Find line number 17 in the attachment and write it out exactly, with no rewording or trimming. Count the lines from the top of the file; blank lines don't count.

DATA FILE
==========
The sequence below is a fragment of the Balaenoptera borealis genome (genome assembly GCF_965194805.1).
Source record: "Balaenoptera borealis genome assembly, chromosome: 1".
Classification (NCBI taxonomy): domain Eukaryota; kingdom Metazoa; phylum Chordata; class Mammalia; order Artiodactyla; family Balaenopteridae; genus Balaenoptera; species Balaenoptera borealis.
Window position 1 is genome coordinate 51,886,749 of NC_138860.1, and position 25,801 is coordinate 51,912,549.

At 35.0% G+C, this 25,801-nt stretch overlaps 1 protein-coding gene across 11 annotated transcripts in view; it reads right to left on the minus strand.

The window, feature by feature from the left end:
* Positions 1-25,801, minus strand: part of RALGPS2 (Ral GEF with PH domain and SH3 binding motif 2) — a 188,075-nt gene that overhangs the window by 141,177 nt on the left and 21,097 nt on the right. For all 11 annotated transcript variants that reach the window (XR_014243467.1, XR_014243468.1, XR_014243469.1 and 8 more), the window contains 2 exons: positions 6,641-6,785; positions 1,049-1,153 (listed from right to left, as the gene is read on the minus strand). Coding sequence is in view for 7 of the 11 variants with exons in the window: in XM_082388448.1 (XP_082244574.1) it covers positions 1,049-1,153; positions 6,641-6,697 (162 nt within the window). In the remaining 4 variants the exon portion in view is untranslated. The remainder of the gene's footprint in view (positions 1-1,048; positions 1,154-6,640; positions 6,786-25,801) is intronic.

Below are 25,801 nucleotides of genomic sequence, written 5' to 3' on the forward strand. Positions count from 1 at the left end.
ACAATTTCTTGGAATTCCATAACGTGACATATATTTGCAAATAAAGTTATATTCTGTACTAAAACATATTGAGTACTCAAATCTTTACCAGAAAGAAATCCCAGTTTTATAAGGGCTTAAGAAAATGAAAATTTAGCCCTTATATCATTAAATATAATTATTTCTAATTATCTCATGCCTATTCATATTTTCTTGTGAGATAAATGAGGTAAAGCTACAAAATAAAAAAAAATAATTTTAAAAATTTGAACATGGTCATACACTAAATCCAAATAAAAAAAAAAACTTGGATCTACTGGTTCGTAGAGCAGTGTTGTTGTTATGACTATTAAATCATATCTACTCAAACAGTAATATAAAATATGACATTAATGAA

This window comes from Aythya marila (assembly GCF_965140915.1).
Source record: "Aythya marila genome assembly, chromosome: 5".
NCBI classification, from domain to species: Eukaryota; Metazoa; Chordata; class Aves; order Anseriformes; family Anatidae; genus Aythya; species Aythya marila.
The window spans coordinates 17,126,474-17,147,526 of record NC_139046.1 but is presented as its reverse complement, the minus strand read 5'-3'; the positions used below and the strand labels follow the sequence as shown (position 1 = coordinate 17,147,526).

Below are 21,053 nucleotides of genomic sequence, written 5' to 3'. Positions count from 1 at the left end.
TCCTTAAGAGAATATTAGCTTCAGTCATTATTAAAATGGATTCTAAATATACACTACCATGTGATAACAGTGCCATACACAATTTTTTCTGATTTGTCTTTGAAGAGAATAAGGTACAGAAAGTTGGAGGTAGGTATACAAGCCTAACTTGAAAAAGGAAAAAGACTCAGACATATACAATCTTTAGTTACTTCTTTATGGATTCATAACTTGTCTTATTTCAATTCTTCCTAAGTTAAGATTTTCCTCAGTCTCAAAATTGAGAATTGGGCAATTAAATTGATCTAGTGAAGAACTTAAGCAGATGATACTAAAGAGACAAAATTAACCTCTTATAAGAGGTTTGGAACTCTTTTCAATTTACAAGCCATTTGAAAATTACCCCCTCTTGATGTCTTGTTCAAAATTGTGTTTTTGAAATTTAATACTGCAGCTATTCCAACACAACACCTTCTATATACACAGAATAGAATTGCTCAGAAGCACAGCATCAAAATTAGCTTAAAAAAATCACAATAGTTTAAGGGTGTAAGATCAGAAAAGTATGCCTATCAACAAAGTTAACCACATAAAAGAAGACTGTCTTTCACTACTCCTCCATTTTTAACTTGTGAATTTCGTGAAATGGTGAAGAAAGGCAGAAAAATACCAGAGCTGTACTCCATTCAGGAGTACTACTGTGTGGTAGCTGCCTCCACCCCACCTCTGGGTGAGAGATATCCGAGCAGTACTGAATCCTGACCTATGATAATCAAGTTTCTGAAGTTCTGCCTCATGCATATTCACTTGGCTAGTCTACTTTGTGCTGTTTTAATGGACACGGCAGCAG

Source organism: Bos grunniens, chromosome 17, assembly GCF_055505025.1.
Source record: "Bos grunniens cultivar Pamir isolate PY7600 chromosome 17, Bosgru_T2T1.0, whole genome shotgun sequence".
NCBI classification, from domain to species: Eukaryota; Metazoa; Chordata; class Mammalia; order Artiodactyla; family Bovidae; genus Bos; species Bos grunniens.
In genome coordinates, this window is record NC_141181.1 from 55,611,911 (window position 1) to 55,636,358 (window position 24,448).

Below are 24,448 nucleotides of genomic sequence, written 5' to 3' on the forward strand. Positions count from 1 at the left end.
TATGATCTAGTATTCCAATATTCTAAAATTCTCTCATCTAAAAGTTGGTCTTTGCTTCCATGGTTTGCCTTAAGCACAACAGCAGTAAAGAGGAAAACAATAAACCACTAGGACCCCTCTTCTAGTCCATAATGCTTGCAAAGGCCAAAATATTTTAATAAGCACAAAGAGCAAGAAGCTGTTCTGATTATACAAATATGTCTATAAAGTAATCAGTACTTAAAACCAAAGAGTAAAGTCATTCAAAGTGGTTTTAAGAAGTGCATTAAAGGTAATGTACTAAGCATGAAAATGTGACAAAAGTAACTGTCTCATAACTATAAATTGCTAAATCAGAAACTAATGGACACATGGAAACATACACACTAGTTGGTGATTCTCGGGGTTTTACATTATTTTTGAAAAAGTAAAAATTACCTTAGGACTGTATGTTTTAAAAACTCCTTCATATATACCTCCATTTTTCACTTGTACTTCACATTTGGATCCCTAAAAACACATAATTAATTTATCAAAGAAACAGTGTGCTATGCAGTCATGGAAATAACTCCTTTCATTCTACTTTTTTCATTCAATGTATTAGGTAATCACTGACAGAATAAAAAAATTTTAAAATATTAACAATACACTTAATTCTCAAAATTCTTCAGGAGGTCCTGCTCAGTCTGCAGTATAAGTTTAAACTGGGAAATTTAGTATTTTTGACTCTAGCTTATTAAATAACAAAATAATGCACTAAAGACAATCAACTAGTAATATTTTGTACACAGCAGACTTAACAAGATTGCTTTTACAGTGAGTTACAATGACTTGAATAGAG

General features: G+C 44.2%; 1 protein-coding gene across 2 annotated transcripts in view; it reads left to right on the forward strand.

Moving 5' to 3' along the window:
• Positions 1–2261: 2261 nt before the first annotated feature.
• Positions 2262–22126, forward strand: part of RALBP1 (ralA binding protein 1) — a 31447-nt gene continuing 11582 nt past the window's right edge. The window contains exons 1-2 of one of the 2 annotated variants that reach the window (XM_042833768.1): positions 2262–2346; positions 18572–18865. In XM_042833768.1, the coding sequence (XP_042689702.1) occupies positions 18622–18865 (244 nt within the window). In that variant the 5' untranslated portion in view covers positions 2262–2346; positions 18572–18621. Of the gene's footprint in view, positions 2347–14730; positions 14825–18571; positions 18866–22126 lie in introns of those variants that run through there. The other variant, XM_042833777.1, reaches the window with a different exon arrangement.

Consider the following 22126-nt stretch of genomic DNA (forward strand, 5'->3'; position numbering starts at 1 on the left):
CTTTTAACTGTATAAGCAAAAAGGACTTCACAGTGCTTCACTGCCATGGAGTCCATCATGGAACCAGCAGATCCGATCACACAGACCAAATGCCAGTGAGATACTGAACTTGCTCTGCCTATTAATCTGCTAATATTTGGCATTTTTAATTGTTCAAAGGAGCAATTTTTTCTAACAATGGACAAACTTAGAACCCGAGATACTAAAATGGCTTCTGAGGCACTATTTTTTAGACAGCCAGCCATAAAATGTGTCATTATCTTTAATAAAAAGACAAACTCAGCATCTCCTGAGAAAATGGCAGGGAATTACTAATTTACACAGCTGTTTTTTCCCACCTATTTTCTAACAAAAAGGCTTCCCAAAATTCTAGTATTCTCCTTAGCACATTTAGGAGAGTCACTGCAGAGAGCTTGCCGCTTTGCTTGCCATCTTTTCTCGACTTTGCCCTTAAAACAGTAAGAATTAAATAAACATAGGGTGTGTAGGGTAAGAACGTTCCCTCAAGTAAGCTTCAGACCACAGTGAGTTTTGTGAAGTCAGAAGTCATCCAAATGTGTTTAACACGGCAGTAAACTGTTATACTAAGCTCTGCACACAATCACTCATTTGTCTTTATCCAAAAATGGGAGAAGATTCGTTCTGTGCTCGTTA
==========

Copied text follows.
Source record: "Bos grunniens cultivar Pamir isolate PY7600 chromosome 17, Bosgru_T2T1.0, whole genome shotgun sequence".